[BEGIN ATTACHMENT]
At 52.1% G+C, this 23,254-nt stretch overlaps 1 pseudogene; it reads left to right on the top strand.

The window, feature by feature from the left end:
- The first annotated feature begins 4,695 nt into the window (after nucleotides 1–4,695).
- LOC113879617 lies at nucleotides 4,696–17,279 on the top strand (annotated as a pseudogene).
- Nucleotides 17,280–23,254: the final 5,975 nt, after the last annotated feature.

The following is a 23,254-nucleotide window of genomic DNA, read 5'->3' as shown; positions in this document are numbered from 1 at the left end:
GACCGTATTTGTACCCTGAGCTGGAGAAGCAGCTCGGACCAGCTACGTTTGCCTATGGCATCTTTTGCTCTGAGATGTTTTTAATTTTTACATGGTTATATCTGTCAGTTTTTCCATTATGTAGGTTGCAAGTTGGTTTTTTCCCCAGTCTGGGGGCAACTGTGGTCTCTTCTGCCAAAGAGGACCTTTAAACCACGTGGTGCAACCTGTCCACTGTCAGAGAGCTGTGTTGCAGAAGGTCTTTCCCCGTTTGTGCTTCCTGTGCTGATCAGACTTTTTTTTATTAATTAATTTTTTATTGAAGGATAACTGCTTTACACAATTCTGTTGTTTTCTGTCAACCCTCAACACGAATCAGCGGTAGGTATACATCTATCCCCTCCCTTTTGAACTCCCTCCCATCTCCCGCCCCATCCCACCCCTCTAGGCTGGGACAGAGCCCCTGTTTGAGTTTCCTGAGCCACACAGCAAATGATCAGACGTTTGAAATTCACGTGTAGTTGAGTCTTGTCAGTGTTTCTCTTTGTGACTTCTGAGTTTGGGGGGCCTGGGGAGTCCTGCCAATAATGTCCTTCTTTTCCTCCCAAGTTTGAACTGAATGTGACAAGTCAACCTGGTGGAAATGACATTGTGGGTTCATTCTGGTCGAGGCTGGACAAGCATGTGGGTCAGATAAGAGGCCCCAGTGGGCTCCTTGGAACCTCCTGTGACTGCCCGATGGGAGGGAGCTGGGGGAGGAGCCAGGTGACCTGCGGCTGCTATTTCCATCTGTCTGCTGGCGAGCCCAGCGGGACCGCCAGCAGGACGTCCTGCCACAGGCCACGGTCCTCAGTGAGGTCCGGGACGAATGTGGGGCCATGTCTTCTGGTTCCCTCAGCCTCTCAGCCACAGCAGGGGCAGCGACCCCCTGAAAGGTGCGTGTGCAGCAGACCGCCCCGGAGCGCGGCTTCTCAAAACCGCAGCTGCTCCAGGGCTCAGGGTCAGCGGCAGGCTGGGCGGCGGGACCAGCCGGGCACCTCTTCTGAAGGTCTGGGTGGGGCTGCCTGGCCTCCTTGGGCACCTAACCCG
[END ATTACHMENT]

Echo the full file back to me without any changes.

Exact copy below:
At 52.1% G+C, this 23,254-nt stretch overlaps 1 pseudogene; it reads left to right on the top strand.

The window, feature by feature from the left end:
- The first annotated feature begins 4,695 nt into the window (after nucleotides 1–4,695).
- LOC113879617 lies at nucleotides 4,696–17,279 on the top strand (annotated as a pseudogene).
- Nucleotides 17,280–23,254: the final 5,975 nt, after the last annotated feature.

The following is a 23,254-nucleotide window of genomic DNA, read 5'->3' as shown; positions in this document are numbered from 1 at the left end:
GACCGTATTTGTACCCTGAGCTGGAGAAGCAGCTCGGACCAGCTACGTTTGCCTATGGCATCTTTTGCTCTGAGATGTTTTTAATTTTTACATGGTTATATCTGTCAGTTTTTCCATTATGTAGGTTGCAAGTTGGTTTTTTCCCCAGTCTGGGGGCAACTGTGGTCTCTTCTGCCAAAGAGGACCTTTAAACCACGTGGTGCAACCTGTCCACTGTCAGAGAGCTGTGTTGCAGAAGGTCTTTCCCCGTTTGTGCTTCCTGTGCTGATCAGACTTTTTTTTATTAATTAATTTTTTATTGAAGGATAACTGCTTTACACAATTCTGTTGTTTTCTGTCAACCCTCAACACGAATCAGCGGTAGGTATACATCTATCCCCTCCCTTTTGAACTCCCTCCCATCTCCCGCCCCATCCCACCCCTCTAGGCTGGGACAGAGCCCCTGTTTGAGTTTCCTGAGCCACACAGCAAATGATCAGACGTTTGAAATTCACGTGTAGTTGAGTCTTGTCAGTGTTTCTCTTTGTGACTTCTGAGTTTGGGGGGCCTGGGGAGTCCTGCCAATAATGTCCTTCTTTTCCTCCCAAGTTTGAACTGAATGTGACAAGTCAACCTGGTGGAAATGACATTGTGGGTTCATTCTGGTCGAGGCTGGACAAGCATGTGGGTCAGATAAGAGGCCCCAGTGGGCTCCTTGGAACCTCCTGTGACTGCCCGATGGGAGGGAGCTGGGGGAGGAGCCAGGTGACCTGCGGCTGCTATTTCCATCTGTCTGCTGGCGAGCCCAGCGGGACCGCCAGCAGGACGTCCTGCCACAGGCCACGGTCCTCAGTGAGGTCCGGGACGAATGTGGGGCCATGTCTTCTGGTTCCCTCAGCCTCTCAGCCACAGCAGGGGCAGCGACCCCCTGAAAGGTGCGTGTGCAGCAGACCGCCCCGGAGCGCGGCTTCTCAAAACCGCAGCTGCTCCAGGGCTCAGGGTCAGCGGCAGGCTGGGCGGCGGGACCAGCCGGGCACCTCTTCTGAAGGTCTGGGTGGGGCTGCCTGGCCTCCTTGGGCACCTAACCCG